This volume is a state-of-the-art compilation of diverse and innovative perspectives, principles, and a number of practiced approaches of fields, courses, and methods of pluralist economics teaching. It fosters constructive controversy aiming to incite authors and commentators to engage in fruitful debate.
The complex economic problems of the 21st century require a pluralist, real-world oriented, and innovative discipline of economics, capable of addressing and teaching those complex issues to students from diverse perspectives. This volume addresses a number of key questions: Which models could be taught outside the equilibrium and optimality paradigm? Which methods could help to improve our understanding of the complex globalized economy? How can qualitative and quantitative methods be combined in a fruitful way to analyze complex economic problems? How can the academic isolation of mainstream economics that has developed over many decades be overcome, despite its attempted transdisciplinary imperialism? What role should knowledge from other disciplines play in teaching economics, and what is the relevance of transdisciplinarity? Through examining these issues, the editors and authors have created a pluralist but cohesive book on teaching economics in the contemporary classroom, drawing from ideas and examples from around the world.
Principles and Pluralist Approaches in Teaching Economics is a unique collection of diverse perspectives on the methodology and applications of pluralist economics teaching. It will be a great resource for those teaching economics at various levels as well as researchers and intermediate and advanced students searching for pluralism in economics.
Table of Contents
Towards a pluralist economic education for a transformative science – Introduction, Samuel Decker, Wolfram Elsner and Svenja Flechtner
Part 1: Principles of Teaching Pluralist Economics
1. The Second Opinion: An Ethical Approach to Learning and Teaching Economics, Alan Freeman
2. Making the incommensurable comparable: A comparative approach to pluralist economics education, Andreas Dimmelmeier, Frederick Heussner, Andrea Pürckhauer and Janina Urban
3. What can teaching critical pluralist economics gain from "de-othering" sociology?, Stephan Panther
4. Comparing paradigms on a level playing field, Karl Betz with Martin Ehret
5. It Needs Two Eyes to See in Perspective: Teaching Economics through the Confrontation of Dissenting Views, Michael Derrer
6. Economic competence, economic understanding, and reflexive judgment: A social theory of teaching teachers of economics, Alexander Lenger, Yvette Keipke and Nils Goldschmidt
Part 2: Approaches and Building Blocks
7. Introduction to Critical Political Economy in a multi-paradigmatic setting, Johannes Jäger
8. Heterodox perspectives in teaching the European integration and crisis: Critical political economy and post-Keynesianism, Johannes Jäger and Elisabeth Springler
9. Ecological economics in research and teaching: A matter of theoretical and ideological perspective, Peter Söderbaum
10. Suggestions for incorporating sustainability into the macroeconomics course, Jack Reardon and Maria Alejandra Madi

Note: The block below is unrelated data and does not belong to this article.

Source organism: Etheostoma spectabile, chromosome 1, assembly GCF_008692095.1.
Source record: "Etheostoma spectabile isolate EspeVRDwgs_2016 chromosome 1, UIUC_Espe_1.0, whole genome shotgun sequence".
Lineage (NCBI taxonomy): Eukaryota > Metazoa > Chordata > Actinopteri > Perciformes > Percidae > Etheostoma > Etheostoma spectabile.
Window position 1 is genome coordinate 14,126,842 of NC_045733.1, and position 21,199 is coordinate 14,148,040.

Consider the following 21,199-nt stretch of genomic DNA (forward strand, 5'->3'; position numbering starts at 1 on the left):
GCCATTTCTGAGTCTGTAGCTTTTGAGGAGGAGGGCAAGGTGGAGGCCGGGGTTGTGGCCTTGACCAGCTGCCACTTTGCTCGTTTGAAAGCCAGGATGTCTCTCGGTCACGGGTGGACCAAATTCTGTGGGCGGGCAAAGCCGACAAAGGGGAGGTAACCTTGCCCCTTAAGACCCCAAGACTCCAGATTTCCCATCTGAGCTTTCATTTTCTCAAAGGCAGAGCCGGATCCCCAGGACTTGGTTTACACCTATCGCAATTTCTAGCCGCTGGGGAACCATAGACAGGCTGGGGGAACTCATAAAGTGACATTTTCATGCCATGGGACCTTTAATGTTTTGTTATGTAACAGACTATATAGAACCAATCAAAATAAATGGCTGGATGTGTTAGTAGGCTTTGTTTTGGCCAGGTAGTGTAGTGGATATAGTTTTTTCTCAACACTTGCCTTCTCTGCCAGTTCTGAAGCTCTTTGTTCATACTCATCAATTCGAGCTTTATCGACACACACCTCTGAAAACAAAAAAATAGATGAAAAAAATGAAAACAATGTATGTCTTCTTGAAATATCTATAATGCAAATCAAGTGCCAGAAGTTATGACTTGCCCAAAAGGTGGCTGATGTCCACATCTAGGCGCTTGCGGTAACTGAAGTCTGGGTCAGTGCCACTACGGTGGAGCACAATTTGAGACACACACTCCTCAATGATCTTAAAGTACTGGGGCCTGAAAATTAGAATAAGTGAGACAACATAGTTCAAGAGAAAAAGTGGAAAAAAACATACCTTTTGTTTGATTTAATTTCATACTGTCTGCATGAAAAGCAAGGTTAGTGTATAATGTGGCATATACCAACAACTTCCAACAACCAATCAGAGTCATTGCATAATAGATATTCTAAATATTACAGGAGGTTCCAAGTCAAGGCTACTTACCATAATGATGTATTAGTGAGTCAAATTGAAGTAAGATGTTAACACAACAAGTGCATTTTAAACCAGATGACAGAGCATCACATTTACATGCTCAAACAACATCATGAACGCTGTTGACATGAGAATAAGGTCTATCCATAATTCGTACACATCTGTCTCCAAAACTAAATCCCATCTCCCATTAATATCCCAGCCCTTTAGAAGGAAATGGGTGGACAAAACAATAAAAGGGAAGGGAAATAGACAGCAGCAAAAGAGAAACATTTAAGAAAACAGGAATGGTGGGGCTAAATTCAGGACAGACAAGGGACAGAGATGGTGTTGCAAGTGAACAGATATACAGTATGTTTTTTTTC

11. Demand-driven ecological collapse. A stock-flow fund-service model of money, energy and ecological scale, Jonathan Barth and Oliver Richters
12. Teaching feminist economics through student-written diaries, Genna R. Miller
13. Undermining the microeconomic textbook approach: Steps towards competitive pluralism, Frank Beckenbach
14. Functional income distribution in economic paradigms: The failure of the neoclassical approach and alternatives, Hans-Jörg Herr
15. The balance-sheet approach to macroeconomics, Dirk Ehnts
16. How to teach Ethics & Economics to undergraduate students?, Stefan Kesting
17. Addressing controversies in economics instruction through interdisciplinary learning communities: The Evergreen experience, Peter Dorman
Part 3: Teaching for Socio-Ecological Transformation: Economics as a Transformative Science?
18. Contours of a critical transformative science, Samuel Decker
19. Transformative Economics – Calling for a more conscious relationship between economics and society, Jonathan Barth and Florian Rommel
20. Tackling the roots: (Economic) Education for social-ecological transformation and degrowth societies, Christoph Sanders
21. Pluralist economics is taking shape. But further steps have to follow – Conclusion, Samuel Decker, Wolfram Elsner and Svenja Flechtner
Appendix: Documentation: practicing pluralism through study program accreditation
Samuel Decker is an economist and activist based in Berlin, Germany. He works as a scientific assistant for the online learning platform Exploring Economics (www. exploring-economics.org/en/). He holds a master’s degree in Political Economy of European Integration and is an active member of the student movement for pluralism in economics.
Wolfram Elsner was Professor of Economics at the University of Bremen, Germany, from 1995 until he retired in 2016. He has also worked as head of local economic development, head of the Planning Division of the Ministry of Economic Affairs of the State of Bremen, and as director of the State of Bremen government’s economic research institute from 1986 to 1995. He was president of the European Association for Evolutionary Political Economy from 2012 to 2016.
Svenja Flechtner is an Assistant Professor of Pluralist Economics at the University of Siegen, Germany. She has been a research assistant at Europa-Universität Flensburg and Freie Universität Berlin. From 2014 to 2018, she was a council member of the European Association for Evolutionary Political Economy.